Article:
Anger A sin? Not by itself. Anger is a human emotion, and part of our design by God. Anger is a useful and essential part of relationships and moral development. How else could we express outrage against aggression or violations of human dignity? Anger is a signal of wrong, a stir to corrective action and a protection against harm. Anger only becomes sinful when it is the product of resentment, jealousy and doubt. Dissatisfaction with what we are, or focus on what we are not, is more rooted in fear than justice. It may feel the same as useful anger, but the object of such resentment ultimately is God and His designs conflicting with ours. An honest look can tell whether or not we are drawing closer to God or departing from Him in our moments of anger, and that will determine if it is useful or sinful.
Gluttony is the temptation to take more than we need. It goes back to scarcity, which is rooted in doubt. Some of us genuinely struggle with knowing when we are satisfied and when we are not. Autistics in particular can have a tricky time moderating things that feel good, especially as they provide periods of relief to our perpetual anxiety. Sometimes we genuinely need others to suggest where healthy limits are so that we concretely see the cutoff between just enough and too much of whatever we enjoy — be that food, drink, music, screen time, reading, and anything else that delights us. A quick rule is: if our joy lingers after we stop, it’s more likely to be healthy than if putting it down makes us fret about craving more.
Envy is the temptation to resent other people’s happiness. When we are anxious and exhausted, it is challenging to see others at rest and not feel anger or hopelessness at our own condition. Autism is not for the faint of heart, and gratitude when our very bodies feel constantly under siege can be a long shot. How, then, can we counter this temptation? One thought is to remember that nobody is ever perfectly happy. In the same way our own struggles are often invisible, others also struggle unseen with their own hidden needs. It is important to remember that we are not losing the race if someone else is where we want to be; we simply are not there yet. Sometimes, we need to remind ourselves these things hour by hour.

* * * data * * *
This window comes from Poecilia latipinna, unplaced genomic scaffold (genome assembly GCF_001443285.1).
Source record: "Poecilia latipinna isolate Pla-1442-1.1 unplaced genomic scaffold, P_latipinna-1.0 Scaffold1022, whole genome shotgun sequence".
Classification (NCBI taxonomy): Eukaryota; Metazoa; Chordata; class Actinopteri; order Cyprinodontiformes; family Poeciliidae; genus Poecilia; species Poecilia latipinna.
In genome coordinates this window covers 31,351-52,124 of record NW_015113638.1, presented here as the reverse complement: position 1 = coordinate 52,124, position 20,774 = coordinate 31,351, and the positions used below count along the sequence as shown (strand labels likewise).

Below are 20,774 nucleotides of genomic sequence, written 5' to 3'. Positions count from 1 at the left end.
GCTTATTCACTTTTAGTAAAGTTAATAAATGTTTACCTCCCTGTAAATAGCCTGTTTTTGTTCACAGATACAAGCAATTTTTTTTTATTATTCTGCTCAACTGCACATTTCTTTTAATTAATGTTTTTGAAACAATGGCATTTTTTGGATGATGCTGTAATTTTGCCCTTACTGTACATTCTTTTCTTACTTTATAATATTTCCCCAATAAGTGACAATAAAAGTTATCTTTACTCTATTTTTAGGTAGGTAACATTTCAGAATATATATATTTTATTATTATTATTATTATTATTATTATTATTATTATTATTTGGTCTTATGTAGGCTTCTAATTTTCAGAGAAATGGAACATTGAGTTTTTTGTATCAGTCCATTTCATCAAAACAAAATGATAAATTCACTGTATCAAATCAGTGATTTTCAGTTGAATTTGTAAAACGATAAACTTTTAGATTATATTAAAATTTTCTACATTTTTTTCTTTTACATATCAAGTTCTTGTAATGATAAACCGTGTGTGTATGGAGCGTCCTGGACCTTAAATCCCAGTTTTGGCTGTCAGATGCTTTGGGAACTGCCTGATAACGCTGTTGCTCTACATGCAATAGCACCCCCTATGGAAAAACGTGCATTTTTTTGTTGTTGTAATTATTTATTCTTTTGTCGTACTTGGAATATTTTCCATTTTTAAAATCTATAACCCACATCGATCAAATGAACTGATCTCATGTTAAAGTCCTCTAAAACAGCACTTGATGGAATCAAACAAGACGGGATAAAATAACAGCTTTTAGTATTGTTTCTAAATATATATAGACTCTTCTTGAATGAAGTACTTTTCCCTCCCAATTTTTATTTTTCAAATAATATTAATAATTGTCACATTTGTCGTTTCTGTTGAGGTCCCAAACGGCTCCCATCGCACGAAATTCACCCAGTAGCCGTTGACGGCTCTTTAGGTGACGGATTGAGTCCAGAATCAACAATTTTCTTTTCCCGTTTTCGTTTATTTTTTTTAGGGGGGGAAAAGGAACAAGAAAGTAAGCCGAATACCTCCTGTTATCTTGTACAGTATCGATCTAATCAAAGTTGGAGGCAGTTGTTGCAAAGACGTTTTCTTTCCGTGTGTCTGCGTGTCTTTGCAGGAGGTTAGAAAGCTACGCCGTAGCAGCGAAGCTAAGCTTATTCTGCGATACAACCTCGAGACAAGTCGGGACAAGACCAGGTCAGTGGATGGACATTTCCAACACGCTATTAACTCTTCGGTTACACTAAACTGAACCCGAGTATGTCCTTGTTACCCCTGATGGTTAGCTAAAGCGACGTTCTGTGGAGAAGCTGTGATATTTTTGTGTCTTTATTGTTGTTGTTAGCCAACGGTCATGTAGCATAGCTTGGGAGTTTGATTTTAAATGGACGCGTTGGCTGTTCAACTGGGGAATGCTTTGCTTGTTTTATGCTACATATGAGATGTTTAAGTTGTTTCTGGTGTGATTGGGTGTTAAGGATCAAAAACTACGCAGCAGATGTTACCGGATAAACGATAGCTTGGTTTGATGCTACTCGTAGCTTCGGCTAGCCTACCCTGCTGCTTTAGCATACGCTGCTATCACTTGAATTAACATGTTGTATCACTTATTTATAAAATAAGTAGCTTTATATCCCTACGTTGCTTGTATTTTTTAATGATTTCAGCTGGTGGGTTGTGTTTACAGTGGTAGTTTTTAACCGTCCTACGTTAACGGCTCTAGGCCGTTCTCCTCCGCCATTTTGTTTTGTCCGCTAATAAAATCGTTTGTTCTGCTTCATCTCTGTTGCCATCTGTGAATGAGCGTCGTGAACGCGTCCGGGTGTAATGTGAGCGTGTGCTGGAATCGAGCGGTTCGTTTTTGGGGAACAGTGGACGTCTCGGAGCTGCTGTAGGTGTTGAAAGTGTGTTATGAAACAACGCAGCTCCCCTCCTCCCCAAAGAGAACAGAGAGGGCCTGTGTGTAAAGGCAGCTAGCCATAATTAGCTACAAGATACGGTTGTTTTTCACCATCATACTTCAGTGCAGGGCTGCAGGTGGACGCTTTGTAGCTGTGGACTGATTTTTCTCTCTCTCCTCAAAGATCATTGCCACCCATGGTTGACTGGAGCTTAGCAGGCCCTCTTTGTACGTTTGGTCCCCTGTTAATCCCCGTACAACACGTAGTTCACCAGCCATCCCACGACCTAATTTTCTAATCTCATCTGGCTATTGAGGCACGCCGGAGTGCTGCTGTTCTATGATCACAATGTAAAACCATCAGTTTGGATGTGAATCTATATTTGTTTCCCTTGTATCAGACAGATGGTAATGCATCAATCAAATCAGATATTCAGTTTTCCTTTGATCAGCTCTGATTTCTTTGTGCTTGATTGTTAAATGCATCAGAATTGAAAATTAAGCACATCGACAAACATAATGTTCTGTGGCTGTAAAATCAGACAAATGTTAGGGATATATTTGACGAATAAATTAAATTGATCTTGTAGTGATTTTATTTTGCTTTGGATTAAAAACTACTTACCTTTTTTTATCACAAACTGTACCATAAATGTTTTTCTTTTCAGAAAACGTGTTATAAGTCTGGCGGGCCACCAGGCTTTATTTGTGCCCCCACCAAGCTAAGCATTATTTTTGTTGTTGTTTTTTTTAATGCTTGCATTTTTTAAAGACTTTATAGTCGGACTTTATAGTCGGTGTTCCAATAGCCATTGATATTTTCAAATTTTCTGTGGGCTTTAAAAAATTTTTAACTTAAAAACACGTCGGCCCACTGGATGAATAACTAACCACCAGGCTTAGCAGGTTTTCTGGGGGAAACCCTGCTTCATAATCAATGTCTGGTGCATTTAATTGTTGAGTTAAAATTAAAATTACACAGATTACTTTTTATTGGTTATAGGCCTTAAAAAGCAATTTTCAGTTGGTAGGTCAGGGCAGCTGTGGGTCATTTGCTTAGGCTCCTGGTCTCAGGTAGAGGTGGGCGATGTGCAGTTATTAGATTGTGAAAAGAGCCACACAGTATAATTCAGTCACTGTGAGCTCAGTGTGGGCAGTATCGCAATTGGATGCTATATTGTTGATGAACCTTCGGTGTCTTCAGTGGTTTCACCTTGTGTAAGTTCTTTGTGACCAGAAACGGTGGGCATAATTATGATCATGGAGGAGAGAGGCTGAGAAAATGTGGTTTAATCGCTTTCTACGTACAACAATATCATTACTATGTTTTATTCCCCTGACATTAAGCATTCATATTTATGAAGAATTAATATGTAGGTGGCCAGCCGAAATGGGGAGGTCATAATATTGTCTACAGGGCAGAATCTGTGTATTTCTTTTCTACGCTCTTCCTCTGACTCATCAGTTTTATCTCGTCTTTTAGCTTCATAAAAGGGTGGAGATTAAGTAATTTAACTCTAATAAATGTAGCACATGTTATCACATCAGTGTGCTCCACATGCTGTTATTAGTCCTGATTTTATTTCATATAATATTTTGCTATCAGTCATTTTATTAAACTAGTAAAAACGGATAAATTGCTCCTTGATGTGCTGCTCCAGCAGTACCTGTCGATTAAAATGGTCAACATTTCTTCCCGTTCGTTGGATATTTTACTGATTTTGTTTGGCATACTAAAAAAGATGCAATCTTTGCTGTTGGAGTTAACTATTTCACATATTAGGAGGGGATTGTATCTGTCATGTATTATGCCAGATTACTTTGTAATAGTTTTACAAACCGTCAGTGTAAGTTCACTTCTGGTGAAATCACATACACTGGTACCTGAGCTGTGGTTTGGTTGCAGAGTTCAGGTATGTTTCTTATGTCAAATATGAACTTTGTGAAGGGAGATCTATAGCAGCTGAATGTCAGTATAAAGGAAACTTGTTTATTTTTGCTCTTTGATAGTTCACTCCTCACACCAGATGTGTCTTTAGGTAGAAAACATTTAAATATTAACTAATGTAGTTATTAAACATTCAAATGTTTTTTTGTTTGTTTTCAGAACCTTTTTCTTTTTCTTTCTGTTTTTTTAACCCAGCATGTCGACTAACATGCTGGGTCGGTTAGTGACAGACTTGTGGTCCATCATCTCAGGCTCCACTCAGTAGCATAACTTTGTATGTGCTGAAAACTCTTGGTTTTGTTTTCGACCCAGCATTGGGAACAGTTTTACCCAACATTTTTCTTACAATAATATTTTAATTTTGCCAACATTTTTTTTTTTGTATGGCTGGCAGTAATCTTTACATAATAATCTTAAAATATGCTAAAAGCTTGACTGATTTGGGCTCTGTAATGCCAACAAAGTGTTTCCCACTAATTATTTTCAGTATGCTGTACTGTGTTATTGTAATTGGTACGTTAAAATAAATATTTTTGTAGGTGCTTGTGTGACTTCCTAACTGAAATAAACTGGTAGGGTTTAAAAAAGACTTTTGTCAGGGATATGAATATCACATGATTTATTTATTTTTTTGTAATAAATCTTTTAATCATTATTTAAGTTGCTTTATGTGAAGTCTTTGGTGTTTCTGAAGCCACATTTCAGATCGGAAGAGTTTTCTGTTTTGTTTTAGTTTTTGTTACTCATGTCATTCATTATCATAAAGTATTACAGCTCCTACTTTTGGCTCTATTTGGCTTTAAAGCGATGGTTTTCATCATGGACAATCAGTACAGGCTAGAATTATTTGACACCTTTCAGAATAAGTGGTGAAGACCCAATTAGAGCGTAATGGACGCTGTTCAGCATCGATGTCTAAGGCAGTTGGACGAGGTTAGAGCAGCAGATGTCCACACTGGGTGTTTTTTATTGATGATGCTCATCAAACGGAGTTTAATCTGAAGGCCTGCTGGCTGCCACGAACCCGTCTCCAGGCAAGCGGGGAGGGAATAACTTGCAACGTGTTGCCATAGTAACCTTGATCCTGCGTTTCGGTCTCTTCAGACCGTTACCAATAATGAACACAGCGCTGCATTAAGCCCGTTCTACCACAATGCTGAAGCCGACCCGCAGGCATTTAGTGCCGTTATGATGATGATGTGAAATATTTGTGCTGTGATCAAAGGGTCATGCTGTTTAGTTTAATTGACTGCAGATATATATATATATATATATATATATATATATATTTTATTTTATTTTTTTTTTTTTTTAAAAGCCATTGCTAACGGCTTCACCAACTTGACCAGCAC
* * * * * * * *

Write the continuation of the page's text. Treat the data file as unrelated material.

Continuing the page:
Sloth. Given this word’s association with laziness, we need to make the distinction between willful inactivity and actual, legitimate conditions under which autistic people are called unproductive. Lack of energy is a reality among autistics for numerous reasons: the drain of social demands, decreased muscle tone, variances in blood pressure and metabolism, migraines, connective tissue anomalies and chronic pain, just for starters. These are actual physical, cognitive and neurological conditions associated with autism and have nothing to do with our character. In fact, most autistics, if asked, will express the wish for more energy and the ability to do things on par with the rest of our communities! Sloth is the choice not to act when action is needed and we are capable of acting. It is up to each one of us to know in our hearts and minds what our capability is - and to be honest with ourselves in making these decisions. When we live congruently within our abilities and our limits, we have nothing to fear... and, we can (hopefully, politely) dismiss unwarranted criticism with a clear conscience.
The capital sins are by no means the last word on right and wrong, nor do they contain everything we need to consider when examining the morality of our own behavior. However, if we see these as some of the more common gateways toward seeking pleasure before seeking God’s design first, they make a useful starting point.
May the power of Divine Love shine in and through my weakness, so that He might be glorified in and through me, and that in my weakness, His power may reach perfection. Through Christ Our Lord, AMEN.
Fr. Mark P. Nolette - Spiritual Director for the Mission of Saint Thorlak